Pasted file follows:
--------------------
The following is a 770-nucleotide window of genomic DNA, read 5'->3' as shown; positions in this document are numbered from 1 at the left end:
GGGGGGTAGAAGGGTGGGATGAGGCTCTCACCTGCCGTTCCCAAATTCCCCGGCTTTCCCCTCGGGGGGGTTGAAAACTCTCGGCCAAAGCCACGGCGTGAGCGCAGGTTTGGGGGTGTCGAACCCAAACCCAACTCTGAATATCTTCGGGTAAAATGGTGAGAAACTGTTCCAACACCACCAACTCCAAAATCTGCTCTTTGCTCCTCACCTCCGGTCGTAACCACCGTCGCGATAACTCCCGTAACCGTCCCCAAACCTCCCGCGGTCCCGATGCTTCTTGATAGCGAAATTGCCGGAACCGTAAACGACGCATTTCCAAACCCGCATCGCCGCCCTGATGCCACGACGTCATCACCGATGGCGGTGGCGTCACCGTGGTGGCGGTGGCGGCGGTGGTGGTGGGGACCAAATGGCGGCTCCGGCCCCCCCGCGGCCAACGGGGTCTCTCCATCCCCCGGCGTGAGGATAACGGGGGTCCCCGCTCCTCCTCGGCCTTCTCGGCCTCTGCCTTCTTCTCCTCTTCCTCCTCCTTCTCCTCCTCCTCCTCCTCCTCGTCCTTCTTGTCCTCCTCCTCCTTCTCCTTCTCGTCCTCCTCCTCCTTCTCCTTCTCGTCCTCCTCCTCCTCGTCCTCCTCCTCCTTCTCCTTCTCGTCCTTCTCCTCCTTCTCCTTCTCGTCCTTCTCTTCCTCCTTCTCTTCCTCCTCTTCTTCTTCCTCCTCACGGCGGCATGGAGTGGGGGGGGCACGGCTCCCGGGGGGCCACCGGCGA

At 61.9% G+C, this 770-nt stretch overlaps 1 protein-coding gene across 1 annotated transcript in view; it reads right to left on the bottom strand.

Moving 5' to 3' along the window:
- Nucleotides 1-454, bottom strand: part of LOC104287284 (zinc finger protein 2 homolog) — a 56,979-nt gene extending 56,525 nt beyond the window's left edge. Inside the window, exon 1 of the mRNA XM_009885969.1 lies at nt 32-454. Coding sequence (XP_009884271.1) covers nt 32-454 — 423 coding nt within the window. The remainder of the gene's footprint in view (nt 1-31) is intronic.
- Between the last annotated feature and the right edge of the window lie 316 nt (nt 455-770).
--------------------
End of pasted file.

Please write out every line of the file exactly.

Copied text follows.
The following is a 770-nucleotide window of genomic DNA, read 5'->3' as shown; positions in this document are numbered from 1 at the left end:
GGGGGGTAGAAGGGTGGGATGAGGCTCTCACCTGCCGTTCCCAAATTCCCCGGCTTTCCCCTCGGGGGGGTTGAAAACTCTCGGCCAAAGCCACGGCGTGAGCGCAGGTTTGGGGGTGTCGAACCCAAACCCAACTCTGAATATCTTCGGGTAAAATGGTGAGAAACTGTTCCAACACCACCAACTCCAAAATCTGCTCTTTGCTCCTCACCTCCGGTCGTAACCACCGTCGCGATAACTCCCGTAACCGTCCCCAAACCTCCCGCGGTCCCGATGCTTCTTGATAGCGAAATTGCCGGAACCGTAAACGACGCATTTCCAAACCCGCATCGCCGCCCTGATGCCACGACGTCATCACCGATGGCGGTGGCGTCACCGTGGTGGCGGTGGCGGCGGTGGTGGTGGGGACCAAATGGCGGCTCCGGCCCCCCCGCGGCCAACGGGGTCTCTCCATCCCCCGGCGTGAGGATAACGGGGGTCCCCGCTCCTCCTCGGCCTTCTCGGCCTCTGCCTTCTTCTCCTCTTCCTCCTCCTTCTCCTCCTCCTCCTCCTCCTCGTCCTTCTTGTCCTCCTCCTCCTTCTCCTTCTCGTCCTCCTCCTCCTTCTCCTTCTCGTCCTCCTCCTCCTCGTCCTCCTCCTCCTTCTCCTTCTCGTCCTTCTCCTCCTTCTCCTTCTCGTCCTTCTCTTCCTCCTTCTCTTCCTCCTCTTCTTCTTCCTCCTCACGGCGGCATGGAGTGGGGGGGGCACGGCTCCCGGGGGGCCACCGGCGA

At 61.9% G+C, this 770-nt stretch overlaps 1 protein-coding gene across 1 annotated transcript in view; it reads right to left on the bottom strand.

Moving 5' to 3' along the window:
- Nucleotides 1-454, bottom strand: part of LOC104287284 (zinc finger protein 2 homolog) — a 56,979-nt gene extending 56,525 nt beyond the window's left edge. Inside the window, exon 1 of the mRNA XM_009885969.1 lies at nt 32-454. Coding sequence (XP_009884271.1) covers nt 32-454 — 423 coding nt within the window. The remainder of the gene's footprint in view (nt 1-31) is intronic.
- Between the last annotated feature and the right edge of the window lie 316 nt (nt 455-770).